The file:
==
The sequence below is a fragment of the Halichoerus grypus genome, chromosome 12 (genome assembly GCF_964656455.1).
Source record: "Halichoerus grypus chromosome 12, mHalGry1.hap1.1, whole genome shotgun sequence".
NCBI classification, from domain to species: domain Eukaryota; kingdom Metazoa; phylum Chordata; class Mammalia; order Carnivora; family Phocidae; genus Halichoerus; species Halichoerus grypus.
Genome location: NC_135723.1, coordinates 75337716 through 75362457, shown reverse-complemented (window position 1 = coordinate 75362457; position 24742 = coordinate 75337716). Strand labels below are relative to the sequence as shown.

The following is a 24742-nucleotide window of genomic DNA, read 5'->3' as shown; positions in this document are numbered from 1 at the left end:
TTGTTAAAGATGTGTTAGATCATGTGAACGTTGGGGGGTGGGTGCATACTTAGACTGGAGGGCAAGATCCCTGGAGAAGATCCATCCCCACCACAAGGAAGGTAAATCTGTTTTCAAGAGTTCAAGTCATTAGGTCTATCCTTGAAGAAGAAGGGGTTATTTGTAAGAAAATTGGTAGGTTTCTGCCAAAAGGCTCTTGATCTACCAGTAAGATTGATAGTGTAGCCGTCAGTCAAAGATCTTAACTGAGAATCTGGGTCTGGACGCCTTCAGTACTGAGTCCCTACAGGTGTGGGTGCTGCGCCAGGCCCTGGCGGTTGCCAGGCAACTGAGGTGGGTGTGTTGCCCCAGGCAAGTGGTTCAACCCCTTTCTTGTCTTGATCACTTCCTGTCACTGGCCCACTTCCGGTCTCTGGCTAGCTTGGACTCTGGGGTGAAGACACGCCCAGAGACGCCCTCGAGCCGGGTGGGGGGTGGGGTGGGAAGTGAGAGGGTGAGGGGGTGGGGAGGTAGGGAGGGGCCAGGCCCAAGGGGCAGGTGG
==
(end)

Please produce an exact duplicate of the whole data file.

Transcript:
The sequence below is a fragment of the Halichoerus grypus genome, chromosome 12 (genome assembly GCF_964656455.1).
Source record: "Halichoerus grypus chromosome 12, mHalGry1.hap1.1, whole genome shotgun sequence".
NCBI classification, from domain to species: domain Eukaryota; kingdom Metazoa; phylum Chordata; class Mammalia; order Carnivora; family Phocidae; genus Halichoerus; species Halichoerus grypus.
Genome location: NC_135723.1, coordinates 75337716 through 75362457, shown reverse-complemented (window position 1 = coordinate 75362457; position 24742 = coordinate 75337716). Strand labels below are relative to the sequence as shown.

The following is a 24742-nucleotide window of genomic DNA, read 5'->3' as shown; positions in this document are numbered from 1 at the left end:
TTGTTAAAGATGTGTTAGATCATGTGAACGTTGGGGGGTGGGTGCATACTTAGACTGGAGGGCAAGATCCCTGGAGAAGATCCATCCCCACCACAAGGAAGGTAAATCTGTTTTCAAGAGTTCAAGTCATTAGGTCTATCCTTGAAGAAGAAGGGGTTATTTGTAAGAAAATTGGTAGGTTTCTGCCAAAAGGCTCTTGATCTACCAGTAAGATTGATAGTGTAGCCGTCAGTCAAAGATCTTAACTGAGAATCTGGGTCTGGACGCCTTCAGTACTGAGTCCCTACAGGTGTGGGTGCTGCGCCAGGCCCTGGCGGTTGCCAGGCAACTGAGGTGGGTGTGTTGCCCCAGGCAAGTGGTTCAACCCCTTTCTTGTCTTGATCACTTCCTGTCACTGGCCCACTTCCGGTCTCTGGCTAGCTTGGACTCTGGGGTGAAGACACGCCCAGAGACGCCCTCGAGCCGGGTGGGGGGTGGGGTGGGAAGTGAGAGGGTGAGGGGGTGGGGAGGTAGGGAGGGGCCAGGCCCAAGGGGCAGGTGG